On re-reading books:
     When I find myself in a dreaded reading slump, nothing boosts me out of it faster than revisiting an old favorite.  Old books, like old friends, are good for the soul.  But they're not just comfort reads.  No, a good book is exciting to return to, because even though I've been there before, the landscape is always changing.  I notice something new each time I read a great book.

On being asked to relate your 'favorite' book:
     Aside from the sheer impossibility of choosing just one favorite book, her question was daunting for another reason: I felt I'd been asked to lay my soul on the table.  Reading is personal and never more so than when we're sharing why we connect with certain books.

On starting a reading journal (and I recommend doing this too!):
     Reader, if you'd rather live in your reading moment than document it, I totally get it.  I'd rather be reading too.  But learn from my bookish regret:  I don't care what system you use (and I use the word system loosely) as long as you use one.  Start today, because as soon as you begin, you're going to wish you'd begun sooner.  Record your books as a gift to your future self, a travelogue you'll be able to pull off the shelf years from now, to remember the journey.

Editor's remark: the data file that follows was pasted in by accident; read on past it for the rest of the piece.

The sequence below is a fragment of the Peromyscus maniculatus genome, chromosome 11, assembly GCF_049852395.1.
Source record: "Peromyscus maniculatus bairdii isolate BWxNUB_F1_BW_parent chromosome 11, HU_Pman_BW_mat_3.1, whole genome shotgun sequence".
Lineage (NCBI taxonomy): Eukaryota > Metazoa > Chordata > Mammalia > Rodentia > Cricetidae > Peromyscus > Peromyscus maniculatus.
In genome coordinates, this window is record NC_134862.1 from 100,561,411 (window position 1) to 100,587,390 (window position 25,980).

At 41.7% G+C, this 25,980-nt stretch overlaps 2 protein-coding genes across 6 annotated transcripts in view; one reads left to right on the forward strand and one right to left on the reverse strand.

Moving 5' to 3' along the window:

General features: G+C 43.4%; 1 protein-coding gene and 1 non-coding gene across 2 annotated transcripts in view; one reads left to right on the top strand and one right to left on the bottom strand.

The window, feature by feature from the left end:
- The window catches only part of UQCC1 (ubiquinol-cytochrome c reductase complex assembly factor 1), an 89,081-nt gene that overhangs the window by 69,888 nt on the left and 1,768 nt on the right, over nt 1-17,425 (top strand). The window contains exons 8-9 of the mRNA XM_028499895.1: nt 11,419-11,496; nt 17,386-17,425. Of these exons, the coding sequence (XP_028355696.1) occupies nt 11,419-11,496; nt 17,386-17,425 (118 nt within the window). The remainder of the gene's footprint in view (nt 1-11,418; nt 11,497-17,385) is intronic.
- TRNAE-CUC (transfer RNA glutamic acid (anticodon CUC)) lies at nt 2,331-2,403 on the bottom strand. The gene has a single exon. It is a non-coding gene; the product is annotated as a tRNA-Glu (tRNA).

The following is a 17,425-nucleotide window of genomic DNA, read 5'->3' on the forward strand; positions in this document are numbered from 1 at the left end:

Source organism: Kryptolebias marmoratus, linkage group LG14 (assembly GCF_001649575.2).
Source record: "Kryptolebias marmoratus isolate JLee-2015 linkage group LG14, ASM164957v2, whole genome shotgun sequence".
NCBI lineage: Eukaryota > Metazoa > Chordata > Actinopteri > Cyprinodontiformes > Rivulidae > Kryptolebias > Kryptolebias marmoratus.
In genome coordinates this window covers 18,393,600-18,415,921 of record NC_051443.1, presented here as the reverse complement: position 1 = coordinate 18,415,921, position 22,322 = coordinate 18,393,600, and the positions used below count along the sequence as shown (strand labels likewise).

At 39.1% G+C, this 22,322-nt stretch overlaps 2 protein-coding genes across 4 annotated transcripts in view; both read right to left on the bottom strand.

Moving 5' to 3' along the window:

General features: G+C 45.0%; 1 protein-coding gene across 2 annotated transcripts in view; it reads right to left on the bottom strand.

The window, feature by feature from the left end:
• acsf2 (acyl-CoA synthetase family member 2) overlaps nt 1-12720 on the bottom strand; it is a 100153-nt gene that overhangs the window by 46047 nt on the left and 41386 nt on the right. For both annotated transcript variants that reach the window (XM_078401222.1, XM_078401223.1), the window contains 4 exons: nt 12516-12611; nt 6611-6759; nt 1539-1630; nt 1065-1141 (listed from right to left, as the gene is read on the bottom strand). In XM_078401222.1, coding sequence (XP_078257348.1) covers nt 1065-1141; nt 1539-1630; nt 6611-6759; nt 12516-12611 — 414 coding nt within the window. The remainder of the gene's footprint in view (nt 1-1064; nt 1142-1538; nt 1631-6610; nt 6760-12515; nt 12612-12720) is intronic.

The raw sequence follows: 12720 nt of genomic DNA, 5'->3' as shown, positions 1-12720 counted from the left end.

I know this was really long, but appreciate your time if you've made it this far.  May I just say that I am grateful to be sharing my reading life with all of you.  Here's to having plenty more years and books to share together!!

'kay's reading life' - journal created by Iliana of bookgirl's nightstand

Monday, October 1, 2018

'The Girls' Just Wanna Have Fun and a few musings about life and upcoming reading...